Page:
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Man released for appeal after 13 years in prison for carrying concealed knife
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LOS ANGELES (AP) — A man who was imprisoned for more than 13 years under California's three strikes law for possessing a concealed knife — a crime a federal judge ruled he didn't commit — was ordered released while an appeal on his case is pending.

U.S. Magistrate Judge Suzanne H. Segal granted Danny Larsen's release Tuesday in Los Angeles.

As part of his release, Larsen must pay $52,000, cannot leave Los Angeles County, must look for work, undergo drug testing and anger management counseling, and cannot have any contact with gang members, said Larsen's lead attorney Jan Stiglitz, who is co-director of the California Innocence Project.

Larsen, 45, was convicted in 1999 of possessing a concealed knife after two police officers testified to seeing him throw it under a car in a bar parking lot. Larsen's defense attorney called no witnesses in the case and Larsen was sentenced to 27 years-to-life in prison under California's three strikes law.

The California Innocence Project took on the case and in June 2010, a federal judge reversed the conviction and found him innocent; Larsen's attorney was also found to be incompetent, Stiglitz said.

"We do an investigation and we find nine witnesses willing to testify that Danny never had a knife," Stiglitz said.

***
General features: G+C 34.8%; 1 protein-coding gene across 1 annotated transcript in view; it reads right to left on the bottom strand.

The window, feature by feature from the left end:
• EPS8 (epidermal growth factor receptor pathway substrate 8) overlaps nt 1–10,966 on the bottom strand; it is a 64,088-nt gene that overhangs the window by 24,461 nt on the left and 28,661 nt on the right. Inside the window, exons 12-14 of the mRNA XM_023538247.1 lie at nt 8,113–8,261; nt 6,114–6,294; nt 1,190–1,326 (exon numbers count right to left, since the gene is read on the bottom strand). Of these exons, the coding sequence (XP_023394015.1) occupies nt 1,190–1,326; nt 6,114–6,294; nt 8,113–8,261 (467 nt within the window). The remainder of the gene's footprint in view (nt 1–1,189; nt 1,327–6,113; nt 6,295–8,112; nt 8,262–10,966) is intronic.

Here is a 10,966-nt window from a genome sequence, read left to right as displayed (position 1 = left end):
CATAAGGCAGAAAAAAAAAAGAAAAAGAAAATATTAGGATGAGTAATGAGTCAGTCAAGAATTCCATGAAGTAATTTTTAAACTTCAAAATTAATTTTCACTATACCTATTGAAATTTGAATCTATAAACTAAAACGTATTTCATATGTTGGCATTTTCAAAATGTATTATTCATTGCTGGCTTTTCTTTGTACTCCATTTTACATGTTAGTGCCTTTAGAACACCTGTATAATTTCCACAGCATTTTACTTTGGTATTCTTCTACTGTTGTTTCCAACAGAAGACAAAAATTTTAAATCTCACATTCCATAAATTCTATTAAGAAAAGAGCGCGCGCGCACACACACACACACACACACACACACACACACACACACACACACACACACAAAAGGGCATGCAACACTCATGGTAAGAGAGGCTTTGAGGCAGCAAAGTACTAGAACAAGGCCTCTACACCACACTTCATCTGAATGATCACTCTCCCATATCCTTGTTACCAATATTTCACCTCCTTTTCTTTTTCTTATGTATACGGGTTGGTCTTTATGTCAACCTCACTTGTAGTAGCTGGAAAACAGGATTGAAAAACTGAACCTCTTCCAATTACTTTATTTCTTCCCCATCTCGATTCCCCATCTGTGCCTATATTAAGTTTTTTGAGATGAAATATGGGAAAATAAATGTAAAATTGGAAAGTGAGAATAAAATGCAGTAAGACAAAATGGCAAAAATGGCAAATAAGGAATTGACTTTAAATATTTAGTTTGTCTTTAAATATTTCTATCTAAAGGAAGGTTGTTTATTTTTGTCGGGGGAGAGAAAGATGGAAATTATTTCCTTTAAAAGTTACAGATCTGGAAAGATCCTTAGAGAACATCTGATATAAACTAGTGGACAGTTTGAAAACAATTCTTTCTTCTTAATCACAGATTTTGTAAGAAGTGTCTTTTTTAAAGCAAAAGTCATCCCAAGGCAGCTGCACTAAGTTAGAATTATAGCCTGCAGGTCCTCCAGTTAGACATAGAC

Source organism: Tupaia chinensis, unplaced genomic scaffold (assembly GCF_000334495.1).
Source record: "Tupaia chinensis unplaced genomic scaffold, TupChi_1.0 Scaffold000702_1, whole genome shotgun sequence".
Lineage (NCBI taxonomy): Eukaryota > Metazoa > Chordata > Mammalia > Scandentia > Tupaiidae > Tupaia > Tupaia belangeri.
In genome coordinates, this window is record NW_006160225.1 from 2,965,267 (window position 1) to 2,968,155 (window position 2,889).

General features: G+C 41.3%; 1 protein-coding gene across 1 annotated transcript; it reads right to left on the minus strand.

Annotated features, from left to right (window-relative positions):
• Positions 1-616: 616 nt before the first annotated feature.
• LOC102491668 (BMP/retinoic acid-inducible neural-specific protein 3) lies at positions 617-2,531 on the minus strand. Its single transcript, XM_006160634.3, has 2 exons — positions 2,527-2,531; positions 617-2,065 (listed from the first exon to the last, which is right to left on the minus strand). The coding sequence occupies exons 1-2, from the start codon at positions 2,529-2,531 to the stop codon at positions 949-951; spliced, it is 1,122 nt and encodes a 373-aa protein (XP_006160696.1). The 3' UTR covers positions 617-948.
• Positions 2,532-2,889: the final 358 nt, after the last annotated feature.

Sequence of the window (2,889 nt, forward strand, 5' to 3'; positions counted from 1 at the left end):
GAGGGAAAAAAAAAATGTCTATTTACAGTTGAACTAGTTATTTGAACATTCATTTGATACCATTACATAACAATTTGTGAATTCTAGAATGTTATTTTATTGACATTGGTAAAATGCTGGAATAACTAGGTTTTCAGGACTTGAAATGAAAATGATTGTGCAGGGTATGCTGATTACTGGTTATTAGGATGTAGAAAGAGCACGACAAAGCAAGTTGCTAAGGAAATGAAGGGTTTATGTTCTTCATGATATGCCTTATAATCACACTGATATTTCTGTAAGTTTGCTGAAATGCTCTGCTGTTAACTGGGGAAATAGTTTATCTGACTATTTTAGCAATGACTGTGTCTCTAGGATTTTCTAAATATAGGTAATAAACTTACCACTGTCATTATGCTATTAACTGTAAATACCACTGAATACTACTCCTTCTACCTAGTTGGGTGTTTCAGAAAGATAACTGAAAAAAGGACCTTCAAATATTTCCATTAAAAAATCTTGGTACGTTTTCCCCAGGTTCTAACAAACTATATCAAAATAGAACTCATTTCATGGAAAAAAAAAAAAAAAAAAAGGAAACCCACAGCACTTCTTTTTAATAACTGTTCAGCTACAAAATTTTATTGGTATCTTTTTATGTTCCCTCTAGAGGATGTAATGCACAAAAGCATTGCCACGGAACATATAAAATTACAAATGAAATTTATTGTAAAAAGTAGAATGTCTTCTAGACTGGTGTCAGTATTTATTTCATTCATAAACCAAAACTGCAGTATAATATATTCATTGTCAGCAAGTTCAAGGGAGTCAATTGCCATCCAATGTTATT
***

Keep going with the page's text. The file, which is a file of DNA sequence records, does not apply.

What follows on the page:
However, because the filing was late, Larsen's attorneys are waiting for a U.S. Supreme Court ruling on a separate case that will determine whether a tardy filing in federal court can be excused for a person who is "actually innocent," Stiglitz said.

Stiglitz said it is hard for a person who is in prison to conduct an investigation and gather evidence in their case while under lockdown.

"We were really late, but we didn't have what we needed to show his innocence," Stiglitz said.

The release was granted in response to an order by the 9th Circuit Court of Appeals, which is waiting on the U.S. Supreme Court ruling.

Larsen's case will return to 9th Circuit Court of Appeals for a final decision on his freedom once the high court rules.

Stiglitz said that could come in June, but it's also possible the Supreme Court will decide it should never have taken the case to begin with.

"Danny has been waiting for the 9th Circuit Court of Appeals to act for over three years," Stiglitz said.

The release "means a lot to Danny — he can walk out of prison," Stiglitz said.

"And the 9th Circuit Court of Appeals is sending a message that innocence matters, and innocence matters more than technicalities."